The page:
I’m not fond of the idea of a TSA agent feeling me up the next time I try to board a plane. Not that I think that the agent is really looking forward to it, either. But is the threat of having a stranger grabbing your genitals enough to get Americans to finally address, in a serious way, the extent to which we’re willing to sacrifice our dignity, privacy, and liberty, in exchange for the promise — sure to be broken eventually — of enhanced security.
We fear terrorists on airplanes, and rightly so. But the response to ever-tightening and ever-more intrusive security measures is for terrorists to become ever smarter and more clever in the way they conceal weapons. And if we are looking at air travel security from the macro-level, the level of making policy, the truth of the matter is that some level of criminal activity cannot be prevented at all. At least one airline pilot is concerned that our response is one of panic and short-sightedness rather than resolve and intelligence, which he fears will not only result in a drag on air transport services, but less security in the services that are provided. He provides a very interesting historical perspective along the way.
This brings me also to an article linked in a comment here, a short thought experiment by the late, great David Foster Wallace. I have taken it as an article of faith that a nation as technologically advanced and wealthy as the United States does not need to choose between security and liberty; we ought to be smart and capable enough to have one without diminishing the other. Wallace asked, in effect, what if that is not ultimately true? What if in order to have safety we must diminish our own freedoms to the point that we no longer have the liberty that makes life in our society worth living? Would we choose to tolerate a certain level of terrorist and/or criminal-induced violence in order to preserve our liberties — does this mean that there is a calculus of liberty versus life upon which we need to find an ideal balance point?
A disturbing thought indeed. A life enslaved is a life not worth living, for the most part, unless there is a possibility of liberation at some point in the future. But liberty obviously cannot be enjoyed if it is accompanied by fear, or more basically, if one is dead. Nor is the idea that other people are free much consolation to those who mourn the victims of a criminal (or terrorist, if you prefer) act.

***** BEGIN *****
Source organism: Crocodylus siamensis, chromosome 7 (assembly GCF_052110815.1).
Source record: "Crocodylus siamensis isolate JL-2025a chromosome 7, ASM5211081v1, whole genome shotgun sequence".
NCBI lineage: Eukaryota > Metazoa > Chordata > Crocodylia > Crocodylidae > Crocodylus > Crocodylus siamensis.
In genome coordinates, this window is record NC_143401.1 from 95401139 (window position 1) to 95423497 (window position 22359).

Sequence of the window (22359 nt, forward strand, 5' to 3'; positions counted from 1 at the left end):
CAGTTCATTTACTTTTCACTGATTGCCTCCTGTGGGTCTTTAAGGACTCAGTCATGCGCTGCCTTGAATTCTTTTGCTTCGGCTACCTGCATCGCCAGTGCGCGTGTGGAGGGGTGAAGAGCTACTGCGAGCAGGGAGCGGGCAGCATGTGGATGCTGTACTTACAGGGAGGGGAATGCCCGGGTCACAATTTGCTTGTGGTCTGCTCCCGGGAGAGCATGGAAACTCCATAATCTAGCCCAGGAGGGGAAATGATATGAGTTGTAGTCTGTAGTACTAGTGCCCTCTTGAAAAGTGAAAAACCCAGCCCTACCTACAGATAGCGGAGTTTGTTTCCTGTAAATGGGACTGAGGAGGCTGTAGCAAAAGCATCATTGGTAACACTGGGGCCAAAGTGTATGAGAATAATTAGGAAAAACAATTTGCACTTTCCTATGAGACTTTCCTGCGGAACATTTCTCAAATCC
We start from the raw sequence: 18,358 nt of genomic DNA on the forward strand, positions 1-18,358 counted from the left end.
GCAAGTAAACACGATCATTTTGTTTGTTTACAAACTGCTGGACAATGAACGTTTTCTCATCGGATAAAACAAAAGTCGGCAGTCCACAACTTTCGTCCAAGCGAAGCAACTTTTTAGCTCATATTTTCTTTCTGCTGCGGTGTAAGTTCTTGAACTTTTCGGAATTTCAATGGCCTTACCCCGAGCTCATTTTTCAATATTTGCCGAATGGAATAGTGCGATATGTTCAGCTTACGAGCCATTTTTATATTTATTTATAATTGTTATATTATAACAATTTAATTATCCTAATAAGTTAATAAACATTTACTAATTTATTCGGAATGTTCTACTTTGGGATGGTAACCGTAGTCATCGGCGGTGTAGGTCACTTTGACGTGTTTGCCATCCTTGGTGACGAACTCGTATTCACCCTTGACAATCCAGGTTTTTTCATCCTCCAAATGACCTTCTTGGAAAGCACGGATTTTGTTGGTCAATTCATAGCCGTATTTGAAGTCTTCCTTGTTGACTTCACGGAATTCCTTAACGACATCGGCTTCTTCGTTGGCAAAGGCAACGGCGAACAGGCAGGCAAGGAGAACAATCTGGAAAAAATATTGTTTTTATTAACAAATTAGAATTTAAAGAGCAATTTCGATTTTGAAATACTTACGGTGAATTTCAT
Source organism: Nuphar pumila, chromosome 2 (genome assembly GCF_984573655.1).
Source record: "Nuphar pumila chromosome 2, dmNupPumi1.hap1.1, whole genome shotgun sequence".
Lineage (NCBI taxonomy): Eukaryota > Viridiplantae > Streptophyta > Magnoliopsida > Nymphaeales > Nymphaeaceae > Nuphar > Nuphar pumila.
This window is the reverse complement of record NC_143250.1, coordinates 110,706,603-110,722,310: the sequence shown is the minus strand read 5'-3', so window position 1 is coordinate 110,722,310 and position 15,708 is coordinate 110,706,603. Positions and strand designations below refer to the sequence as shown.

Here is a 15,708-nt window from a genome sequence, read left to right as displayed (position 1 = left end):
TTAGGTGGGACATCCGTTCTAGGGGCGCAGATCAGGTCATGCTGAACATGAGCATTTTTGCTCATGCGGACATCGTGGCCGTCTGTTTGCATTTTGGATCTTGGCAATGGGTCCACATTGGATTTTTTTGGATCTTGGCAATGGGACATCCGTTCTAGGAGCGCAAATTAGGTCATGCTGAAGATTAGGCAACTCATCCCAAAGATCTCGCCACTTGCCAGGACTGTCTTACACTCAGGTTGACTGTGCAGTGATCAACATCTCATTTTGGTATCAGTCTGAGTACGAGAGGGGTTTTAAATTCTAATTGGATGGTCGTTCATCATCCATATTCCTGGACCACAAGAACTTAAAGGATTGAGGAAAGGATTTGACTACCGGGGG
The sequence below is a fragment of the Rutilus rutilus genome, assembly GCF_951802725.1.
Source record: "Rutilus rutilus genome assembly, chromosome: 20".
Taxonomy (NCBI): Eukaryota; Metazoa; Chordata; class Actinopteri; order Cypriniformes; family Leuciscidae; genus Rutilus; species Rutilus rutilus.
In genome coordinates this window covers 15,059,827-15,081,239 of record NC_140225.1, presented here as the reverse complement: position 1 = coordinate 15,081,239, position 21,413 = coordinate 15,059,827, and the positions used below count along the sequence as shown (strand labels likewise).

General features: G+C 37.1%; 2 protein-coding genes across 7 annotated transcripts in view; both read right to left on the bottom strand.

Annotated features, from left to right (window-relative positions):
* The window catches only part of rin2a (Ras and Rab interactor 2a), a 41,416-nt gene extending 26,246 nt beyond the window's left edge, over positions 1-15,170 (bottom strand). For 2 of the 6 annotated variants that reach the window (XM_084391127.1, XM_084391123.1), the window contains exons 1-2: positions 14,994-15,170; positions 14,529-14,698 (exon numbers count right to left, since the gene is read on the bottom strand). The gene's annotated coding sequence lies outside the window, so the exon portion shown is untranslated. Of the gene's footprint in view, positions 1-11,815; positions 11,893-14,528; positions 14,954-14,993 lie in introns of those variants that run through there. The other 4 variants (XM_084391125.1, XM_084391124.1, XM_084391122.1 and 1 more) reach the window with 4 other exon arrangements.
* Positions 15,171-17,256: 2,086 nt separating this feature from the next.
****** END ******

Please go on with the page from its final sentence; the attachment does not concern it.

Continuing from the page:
But as I stated in a response to that comment, here I look to our Founding Fathers for inspiration. It’s our choice to make, but this is what heroes and myths are for — to help guide us make decisions in real life by providing role models. The United States’ Founders were men who made a conscious decision to expend blood in the pursuit of liberty. They knew they were going to war, and that had they opted for peace, they would have continued to have life and (at least for most of them) economic prosperity. They chose a more risky path, one in which not only their livelihoods and wealth, but their safety and lives and those of their families and countrymen, were sufficiently at risk that they knew some lives would be lost. The chose to pay the price of blood in order to have freedom.
I’m pretty confident that none of them would have willingly submitted to a uniformed member of King George’s government grabbing their wieners prior to boarding transport vessels so as to check for unauthorized satchels of gunpowder. I linked above to a guy who refused to submit to a genital grope or nude scan of his body and invited civil claims against him by the government for his doing so, and I have to think that George Washington would have admired him.
Do we today choose to pay the price of freedom in order to have — what? A marginally increased level of protection against criminals? Worse, the illusion of a marginally increased level of protection against criminals? I don’t want to pretend that there aren’t security risks out there nor would I suggest that we abandon security screening entirely. But I also don’t want to permit the security apparatus of the government to reach an unreasonable level of intrusiveness. There has to be an appropriate and effective middle ground, and by the time we’ve got passengers submitting to full frontal nudity views and genital pat-downs, we’ve crossed the line.